Prescription Drug Abuse Up Among U.S. Teens: Survey
More than 5 million, nearly 25 percent, said they had abused these medications
Tuesday, April 23, 2013
That's a 33 percent increase from 2008, the survey authors noted. They said that 13 percent of teens acknowledged having experimented at least once with either Ritalin or Adderall (normally prescribed for the treatment of attention-deficit/hyperactivity disorder, or ADHD) that was not prescribed for them.
What's more, 20 percent of teens who admit they have abused prescription drugs said their first experience doing so was before the age of 14, with 27 percent mistakenly believing that prescription drug abuse is safer than "street drugs," such as cocaine or ecstasy.
Compounding the problem: The parents surveyed seemed to share in this misperception, with almost one-third buying into the notion that Ritalin or Adderall can boost a child's school performance even if the child is not diagnosed with ADHD.
The findings stem from a nationally representative poll launched in 2012 by The Partnership at Drugfree.org, in conjunction with the MetLife Foundation. The survey involved nearly 3,900 teens currently enrolled in grades 9 through 12 at public, private and parochial schools, along with more than 800 parents who participated in at-home interviews.
"From my perspective, one way to look at this is that we've got a real public health crisis," said Steve Pasierb, president and CEO at the Partnership organization. "And it's not getting better. In fact, it's getting deeper and more complex," he said.
"The key here is that kids and often their parents are buying into the myth and misunderstanding that prescription drug abuse is a safer way to get high, a safer alternative to street drugs, and that they can control it," Pasierb continued. "And it's very important to note that, on this, kids and parents are in the same place. Kids say that they don't think that their parents are going to be upset if they know about this, and parents are essentially saying the same thing," he pointed out.
"Now, if cocaine or heroin use was going up the way prescription drug use is parents would certainly be freaking out," Pasierb added. "And they should be now, because prescription drug abuse is no better."
Among the findings: one-third of teens think there's nothing particularly wrong with the notion of using prescription medications that were never prescribed for them to tackle a specific injury or illness, with almost one-quarter believing that their parents are more concerned about street drug use than the misuse of prescription drugs.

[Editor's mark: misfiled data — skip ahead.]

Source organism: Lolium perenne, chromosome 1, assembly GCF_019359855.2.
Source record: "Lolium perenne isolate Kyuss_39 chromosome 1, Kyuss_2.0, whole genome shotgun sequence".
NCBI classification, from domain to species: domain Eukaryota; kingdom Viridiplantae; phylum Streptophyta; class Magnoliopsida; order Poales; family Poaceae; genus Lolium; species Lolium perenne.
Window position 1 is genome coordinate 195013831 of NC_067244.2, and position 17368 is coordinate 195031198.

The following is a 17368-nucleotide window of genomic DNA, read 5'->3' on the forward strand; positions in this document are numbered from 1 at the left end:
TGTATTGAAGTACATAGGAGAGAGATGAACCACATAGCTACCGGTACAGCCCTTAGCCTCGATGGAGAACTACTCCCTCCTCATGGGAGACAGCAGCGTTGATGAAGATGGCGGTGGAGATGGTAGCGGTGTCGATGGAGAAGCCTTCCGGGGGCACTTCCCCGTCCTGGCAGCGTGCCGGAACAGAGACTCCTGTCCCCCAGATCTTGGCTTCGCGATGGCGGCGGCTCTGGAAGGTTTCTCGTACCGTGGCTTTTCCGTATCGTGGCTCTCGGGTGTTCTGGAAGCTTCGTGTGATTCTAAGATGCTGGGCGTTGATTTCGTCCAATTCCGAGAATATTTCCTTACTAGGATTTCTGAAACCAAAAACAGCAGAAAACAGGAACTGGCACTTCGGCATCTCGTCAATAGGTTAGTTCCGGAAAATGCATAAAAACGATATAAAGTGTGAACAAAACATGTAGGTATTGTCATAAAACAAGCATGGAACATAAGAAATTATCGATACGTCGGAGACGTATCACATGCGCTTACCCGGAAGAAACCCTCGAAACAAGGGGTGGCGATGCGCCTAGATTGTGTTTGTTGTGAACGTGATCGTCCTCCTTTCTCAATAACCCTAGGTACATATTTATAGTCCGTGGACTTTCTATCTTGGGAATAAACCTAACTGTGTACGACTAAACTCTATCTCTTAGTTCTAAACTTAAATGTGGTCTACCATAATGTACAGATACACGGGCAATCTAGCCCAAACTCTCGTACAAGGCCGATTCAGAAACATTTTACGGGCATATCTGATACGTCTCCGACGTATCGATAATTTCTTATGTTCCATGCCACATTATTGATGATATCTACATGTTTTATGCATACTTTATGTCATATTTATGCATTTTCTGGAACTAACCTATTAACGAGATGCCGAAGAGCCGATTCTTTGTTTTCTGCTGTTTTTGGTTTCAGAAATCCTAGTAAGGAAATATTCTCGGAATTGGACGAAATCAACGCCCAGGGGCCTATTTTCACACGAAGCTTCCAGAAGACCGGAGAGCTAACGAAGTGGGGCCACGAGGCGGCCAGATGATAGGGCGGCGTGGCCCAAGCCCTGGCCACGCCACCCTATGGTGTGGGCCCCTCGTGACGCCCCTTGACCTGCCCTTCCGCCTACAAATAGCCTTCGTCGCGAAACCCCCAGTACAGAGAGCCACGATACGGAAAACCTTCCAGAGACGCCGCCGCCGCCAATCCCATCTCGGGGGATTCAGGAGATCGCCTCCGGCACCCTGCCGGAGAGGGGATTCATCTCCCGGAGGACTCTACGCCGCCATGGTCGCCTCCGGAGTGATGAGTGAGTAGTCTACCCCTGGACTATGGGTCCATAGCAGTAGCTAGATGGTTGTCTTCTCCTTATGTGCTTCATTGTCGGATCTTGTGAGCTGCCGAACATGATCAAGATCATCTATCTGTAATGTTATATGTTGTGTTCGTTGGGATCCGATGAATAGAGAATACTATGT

Sixteen percent of parents also said they think prescription drugs are less dangerous than street drugs.
Perhaps this explains another survey finding: While about four in five teens said they had discussed both alcohol and marijuana use with their parents and almost one-third said they had talked with them about crack/cocaine, only between 14 percent and 16 percent said that the topic of painkiller/prescription drug abuse had ever come up.
This was true despite the fact that a parent's medicine cabinet is the repository for 56 percent of the prescription meds teens say they are abusing, the poll found, with nearly half of parents acknowledging that there are no barriers to access at home.
Indeed, 20 percent of parents actually admitted to willfully giving their teen a prescription med that they had on hand, for which their child had no prescription.
That said, Pasierb stressed that the goal of the survey was to draw needed attention to the misconceptions that are at the heart of a rapidly growing problem.
"We know that kids who start abusing when they are very young are much more likely to have an addiction problem as adults," he said. "So, parents need to intervene. They need to control supply and demand by locking up their medicine cabinets and throwing out old expired drugs. And they need to constantly weigh in, starting at very young age, even if they think they have the greatest kid in the world. They need to tell their child about the risks, and make clear how upset they will be if their child abuses these drugs."
One parent speaks from experience.
"I had to learn to set real rules for our home," acknowledged Kat Carnes, a single mom from Houston who has been helping her teenage daughter struggle with an addiction problem that involved a mix of alcohol, street drugs (such as ketamine, ecstasy and cocaine), and prescription meds (including antidepressants).
"She was in 8th grade when all this happened," Carnes recalled. "[But] as I learned more, I discovered that she had been using for a couple of years already, especially during her 7th-grade year, when I was battling breast cancer and not able to focus as closely on her as I probably should have."
Yet, Carnes said the mistakes she made as a parent who initially overlooked her child's growing addiction problem were "pretty common," despite the fact that she is well-versed in medicine and health issues, through her work as a scientific editor and a manager at a major local cancer center.
"I just sort of counted on her to do the right things," Carnes added, "and when she didn't I either tried to minimize it or just hid from it because I didn't know what to do."
Carnes explained that her daughter has now been sober for almost 22 months, with the assistance of a local drug abuse 12-step program and the camaraderie of other families struggling with teen drug abuse. Although careful to describe her daughter's recovery as an ongoing "process," she suggests that much of the progress has been rooted in open and honest communications.
"We hold each other accountable," said Carnes, "for our words and actions."